The debate around the promise and threat of AI to humankind is reignited every time a machine accomplishes a task we believed inherently human. This has been the case with the recent victories of Alpha Go, the Deepmind built machine that has laid waste of the highest ranking professional Go players in China, Korea and Japan.
Go had resisted the machines for two decades after the capitulation of chess and was, because of this, regarded as an archetypical human game. Go was just too big for conventional machines to tackle; what human intuition gathers instantly from a board position would take machines minutes to get to.
After the defeat of Lee Sedol in March 2016, the situation changed dramatically.
“Now that machines have surpassed us in Go, — I have heard — it won’t be long till they surpass of everywhere.”
Similar reactions probably followed Deep Blue vs Kasparov in 1996, when a computer won against a human for the first time in a regular game. A chess master who watched the game, on the 10th of February, described Kasparov in no caring terms:
“Look at him, shaking his head under the cold, cold attack of the computer. I wish he could pull a rabbit out of his hat, but I’m afraid the rabbit’s dead.”
A computer beating humans, in a game which had been one of the battlefields of the cold war, was a news which promised reckoning in the human society, but today we play against computer chess programs on our smartphones that are greatly superior to the IBM machine and we do not feel intimidated in any way. In fact, we do not believe our smartphones to be smart at all, despite them being orders of magnitude more powerful and pervasive than laboratory computers of the 90's.
Some will argue that Alpha Go is a much more complicated machine than Deep Blue and that the two are incomparable.
It is undeniable that the Go playing machine is much better than the Chess playing one, but they are not incomparable. We know exactly how much Alpha Go is more complicated than Deep Blue, in fact we know how more complicated than an egg-sorting-machine it is. What we don’t know, and remains incomparable, is the distance between Alpha Go and human intellect.
I believe every machine we have ever built to be just a variation of an egg-sorting-machine. Regardless of how many such machines we put together or how many layers we stack on top of each other, what we get is still an egg-sorting-machine, albeit a very complicated one.
As technology progresses, machines able to solve a problem or class of problems better than humans will keep appearing. It is not beyond reason that in our generation a machine will write an award winning novel, without needing Borges’ infinite library to store random aggregates of characters produced as a by-product.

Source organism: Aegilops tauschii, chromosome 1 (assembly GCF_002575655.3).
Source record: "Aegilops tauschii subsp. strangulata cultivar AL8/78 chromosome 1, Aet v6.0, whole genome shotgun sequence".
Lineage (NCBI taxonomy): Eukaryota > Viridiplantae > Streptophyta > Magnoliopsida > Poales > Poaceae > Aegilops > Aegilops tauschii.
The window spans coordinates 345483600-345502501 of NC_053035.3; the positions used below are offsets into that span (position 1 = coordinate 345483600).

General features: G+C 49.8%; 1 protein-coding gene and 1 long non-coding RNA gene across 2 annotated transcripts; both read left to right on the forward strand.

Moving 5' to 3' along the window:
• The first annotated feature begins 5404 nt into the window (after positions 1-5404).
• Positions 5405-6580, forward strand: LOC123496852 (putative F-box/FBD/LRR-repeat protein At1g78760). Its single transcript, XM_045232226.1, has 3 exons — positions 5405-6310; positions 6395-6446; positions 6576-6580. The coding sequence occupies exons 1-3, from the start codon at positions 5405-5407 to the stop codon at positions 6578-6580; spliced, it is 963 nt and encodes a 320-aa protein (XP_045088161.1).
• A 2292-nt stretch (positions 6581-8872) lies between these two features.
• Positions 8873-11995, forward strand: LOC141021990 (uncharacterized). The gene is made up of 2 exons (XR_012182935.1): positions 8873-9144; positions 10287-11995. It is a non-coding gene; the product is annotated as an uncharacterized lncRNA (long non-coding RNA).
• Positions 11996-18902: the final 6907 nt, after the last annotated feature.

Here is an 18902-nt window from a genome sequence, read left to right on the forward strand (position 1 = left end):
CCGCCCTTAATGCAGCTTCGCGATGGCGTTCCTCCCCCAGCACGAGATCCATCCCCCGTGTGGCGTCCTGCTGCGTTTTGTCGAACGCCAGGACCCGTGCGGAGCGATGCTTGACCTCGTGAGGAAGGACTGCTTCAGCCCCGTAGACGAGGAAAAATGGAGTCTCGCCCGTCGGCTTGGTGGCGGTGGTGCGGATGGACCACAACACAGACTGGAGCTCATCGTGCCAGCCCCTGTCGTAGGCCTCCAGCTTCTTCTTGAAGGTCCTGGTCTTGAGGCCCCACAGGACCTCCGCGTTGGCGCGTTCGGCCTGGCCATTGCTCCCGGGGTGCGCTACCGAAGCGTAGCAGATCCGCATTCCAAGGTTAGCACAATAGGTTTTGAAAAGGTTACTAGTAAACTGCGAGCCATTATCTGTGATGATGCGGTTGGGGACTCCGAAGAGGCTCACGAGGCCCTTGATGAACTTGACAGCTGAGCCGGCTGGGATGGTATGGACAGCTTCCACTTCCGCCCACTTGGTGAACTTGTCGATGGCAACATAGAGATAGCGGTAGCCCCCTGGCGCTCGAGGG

However, the greatest divide that remains between us and the machines is not how correctly or how efficiently we can solve a given problem, but our abilities to find them. It is my opinion this distance will not get any shorter, not because we will be able to conserve superiority in any given task, but because we won’t stop feeling boredom, irritation, stress, anxiety and anger.
I believe these conditions, commonly regarded as negative, to be the greatest catalysts for change, by forcing a feeling of unease and restlessness on us, thus making us hate status quos we once loved.
The automatic writer might be successful, but will it ever stop writing to reflect on itself and decide to pursue a new style? Why should it?
I cannot conclude without making the following admission. Badly hidden behind my argument is another outcome which, however improbable, I cannot exclude theoretically.
I firmly believe that increasing the technical complexity of our machines will not produce anything that separates itself significantly from the machines. However, what if we humans are reachable along the path of this growth? What if a sufficiently complicated machine will be indistinguishable from a human, not because machines will have jumped over the distance that separates us, but because the separation was never there? We ourselves would be self replicating machines built and left behind after a move and our idiosyncrasies results of molecular fluctuations.
If that is indeed the case, it is inevitable that a future iteration of the egg-sorting-machine will wake up one day and question itself over the necessity of sorting eggs or the necessity of sorting at all.